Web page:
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Fin24 user Gideon Phokane shares his Heritage Month celebratory story in memory of his late father Samuel Phokane:
WHEN I was still a little boy in the 1980s, I went to a store called OTK in Marble Hall with my dad.
There were two cash registers in that store – one was marked "Net Swartes" and the other "Net Blankes, Geen Swartes".
I couldn't read at that time, so I queued in the whites-only cash register line.
Black people who saw me were scared and the white people couldn't believe their eyes, but the white cashier let me move to the front of the queue to pay for my sweets and go find my dad.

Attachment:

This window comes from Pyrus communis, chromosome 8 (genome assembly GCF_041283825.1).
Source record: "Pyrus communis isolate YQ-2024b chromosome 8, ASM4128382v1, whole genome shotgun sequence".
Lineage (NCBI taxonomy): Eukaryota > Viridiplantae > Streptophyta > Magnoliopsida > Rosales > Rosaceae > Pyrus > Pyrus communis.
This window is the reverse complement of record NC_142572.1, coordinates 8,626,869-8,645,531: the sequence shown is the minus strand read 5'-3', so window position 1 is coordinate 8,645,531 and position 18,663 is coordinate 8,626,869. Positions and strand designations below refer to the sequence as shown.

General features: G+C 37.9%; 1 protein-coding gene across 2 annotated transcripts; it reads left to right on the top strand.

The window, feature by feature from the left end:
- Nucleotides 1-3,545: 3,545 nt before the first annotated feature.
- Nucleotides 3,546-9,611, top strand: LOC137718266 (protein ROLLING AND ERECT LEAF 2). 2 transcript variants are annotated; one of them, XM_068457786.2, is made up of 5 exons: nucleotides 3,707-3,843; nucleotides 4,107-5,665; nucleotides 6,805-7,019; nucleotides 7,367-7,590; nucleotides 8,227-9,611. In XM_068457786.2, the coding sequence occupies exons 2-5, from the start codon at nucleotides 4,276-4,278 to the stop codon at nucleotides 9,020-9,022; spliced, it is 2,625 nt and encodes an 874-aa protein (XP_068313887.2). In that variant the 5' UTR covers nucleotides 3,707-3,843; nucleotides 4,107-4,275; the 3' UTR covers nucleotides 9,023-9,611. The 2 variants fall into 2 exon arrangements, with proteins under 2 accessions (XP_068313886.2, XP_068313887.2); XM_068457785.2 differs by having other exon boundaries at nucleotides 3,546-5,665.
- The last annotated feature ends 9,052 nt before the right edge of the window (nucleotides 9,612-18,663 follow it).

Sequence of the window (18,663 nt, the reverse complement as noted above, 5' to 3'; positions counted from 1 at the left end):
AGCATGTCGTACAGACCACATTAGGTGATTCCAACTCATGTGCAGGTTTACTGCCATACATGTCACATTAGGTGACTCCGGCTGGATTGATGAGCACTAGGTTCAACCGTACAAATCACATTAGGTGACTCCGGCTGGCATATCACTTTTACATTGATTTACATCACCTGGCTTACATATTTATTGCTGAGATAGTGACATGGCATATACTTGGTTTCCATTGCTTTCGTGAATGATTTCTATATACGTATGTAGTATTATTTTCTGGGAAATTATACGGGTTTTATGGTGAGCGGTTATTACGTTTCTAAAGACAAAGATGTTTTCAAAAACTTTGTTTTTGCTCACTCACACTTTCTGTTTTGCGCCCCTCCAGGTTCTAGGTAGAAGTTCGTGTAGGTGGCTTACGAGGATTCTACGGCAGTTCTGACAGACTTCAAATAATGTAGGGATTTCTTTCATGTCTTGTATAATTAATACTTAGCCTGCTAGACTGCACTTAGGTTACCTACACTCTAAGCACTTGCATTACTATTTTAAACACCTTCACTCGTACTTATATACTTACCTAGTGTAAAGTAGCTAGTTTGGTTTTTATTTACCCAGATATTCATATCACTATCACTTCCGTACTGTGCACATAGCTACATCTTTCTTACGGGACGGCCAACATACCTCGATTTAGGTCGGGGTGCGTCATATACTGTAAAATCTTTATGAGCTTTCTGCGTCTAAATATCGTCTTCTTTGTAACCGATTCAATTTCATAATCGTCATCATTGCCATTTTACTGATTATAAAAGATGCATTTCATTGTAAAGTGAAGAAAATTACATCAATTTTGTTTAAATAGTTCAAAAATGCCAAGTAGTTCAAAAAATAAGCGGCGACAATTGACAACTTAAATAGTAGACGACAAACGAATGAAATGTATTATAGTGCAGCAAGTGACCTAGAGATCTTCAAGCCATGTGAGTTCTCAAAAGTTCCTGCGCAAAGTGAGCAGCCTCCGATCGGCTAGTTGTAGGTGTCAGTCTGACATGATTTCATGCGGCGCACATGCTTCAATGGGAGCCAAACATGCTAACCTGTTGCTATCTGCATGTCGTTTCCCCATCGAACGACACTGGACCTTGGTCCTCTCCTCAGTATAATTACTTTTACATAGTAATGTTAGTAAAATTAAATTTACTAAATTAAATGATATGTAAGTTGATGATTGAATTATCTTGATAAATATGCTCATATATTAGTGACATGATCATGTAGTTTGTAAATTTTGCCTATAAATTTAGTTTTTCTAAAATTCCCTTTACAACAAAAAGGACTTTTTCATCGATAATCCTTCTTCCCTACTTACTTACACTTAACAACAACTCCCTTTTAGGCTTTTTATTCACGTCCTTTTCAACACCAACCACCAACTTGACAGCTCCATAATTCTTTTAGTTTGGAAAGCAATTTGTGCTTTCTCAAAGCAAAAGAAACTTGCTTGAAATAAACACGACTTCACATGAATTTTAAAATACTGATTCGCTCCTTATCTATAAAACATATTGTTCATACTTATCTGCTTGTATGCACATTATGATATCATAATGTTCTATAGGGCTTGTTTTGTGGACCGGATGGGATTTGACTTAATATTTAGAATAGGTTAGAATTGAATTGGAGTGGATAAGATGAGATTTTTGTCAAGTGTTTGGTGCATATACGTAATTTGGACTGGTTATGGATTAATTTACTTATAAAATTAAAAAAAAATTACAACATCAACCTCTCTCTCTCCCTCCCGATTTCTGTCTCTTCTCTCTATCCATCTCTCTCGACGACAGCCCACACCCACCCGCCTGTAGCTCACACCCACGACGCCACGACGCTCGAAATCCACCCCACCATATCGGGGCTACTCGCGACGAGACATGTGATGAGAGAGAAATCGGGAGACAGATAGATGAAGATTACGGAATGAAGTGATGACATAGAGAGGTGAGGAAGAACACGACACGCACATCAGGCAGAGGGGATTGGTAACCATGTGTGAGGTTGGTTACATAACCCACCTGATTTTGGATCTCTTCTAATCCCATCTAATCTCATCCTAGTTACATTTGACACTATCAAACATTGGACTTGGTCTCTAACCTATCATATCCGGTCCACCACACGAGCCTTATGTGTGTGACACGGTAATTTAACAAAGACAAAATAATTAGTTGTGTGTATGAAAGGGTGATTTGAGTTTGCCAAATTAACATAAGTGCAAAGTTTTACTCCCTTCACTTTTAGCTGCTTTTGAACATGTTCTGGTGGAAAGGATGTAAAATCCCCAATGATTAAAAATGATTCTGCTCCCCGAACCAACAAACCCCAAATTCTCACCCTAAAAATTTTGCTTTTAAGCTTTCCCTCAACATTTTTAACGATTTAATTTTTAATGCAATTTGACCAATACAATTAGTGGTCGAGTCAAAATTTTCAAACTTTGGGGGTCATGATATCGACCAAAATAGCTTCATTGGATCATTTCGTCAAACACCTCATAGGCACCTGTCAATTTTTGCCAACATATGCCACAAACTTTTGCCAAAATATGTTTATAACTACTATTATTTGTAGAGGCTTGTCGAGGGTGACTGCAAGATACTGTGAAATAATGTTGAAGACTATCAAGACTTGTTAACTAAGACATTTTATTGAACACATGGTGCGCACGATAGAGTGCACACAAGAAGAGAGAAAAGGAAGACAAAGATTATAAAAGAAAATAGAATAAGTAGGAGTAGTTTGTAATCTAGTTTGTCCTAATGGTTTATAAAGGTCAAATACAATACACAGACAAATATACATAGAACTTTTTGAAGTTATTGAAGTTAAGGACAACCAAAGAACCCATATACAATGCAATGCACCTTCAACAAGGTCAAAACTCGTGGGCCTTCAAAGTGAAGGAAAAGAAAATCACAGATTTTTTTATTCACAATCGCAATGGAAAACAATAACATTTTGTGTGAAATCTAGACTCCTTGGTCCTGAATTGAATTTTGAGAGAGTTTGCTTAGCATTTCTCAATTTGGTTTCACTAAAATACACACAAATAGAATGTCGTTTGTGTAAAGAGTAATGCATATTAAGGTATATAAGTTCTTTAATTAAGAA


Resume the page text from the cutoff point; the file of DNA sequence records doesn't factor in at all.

Even though this is part of our heritage, it is one that won’t be missed by many people but for me that particular day is a memory I will cherish forever, more so because my dad and other people in the store thought my actions were those of a hero.
But as I grew up, I realised what a fatal position I could have put my father and myself in back in those days.
Every now and then I visit Marble Hall. The last time I went to the same OTK store was in 2011 to fill up a gas cylinder.
I have found there is a great deal of tolerance among Blankes and Swartes, and there is no longer any form of segregation at the cash registers.
I am so happy that my children won’t have such stories to tell.
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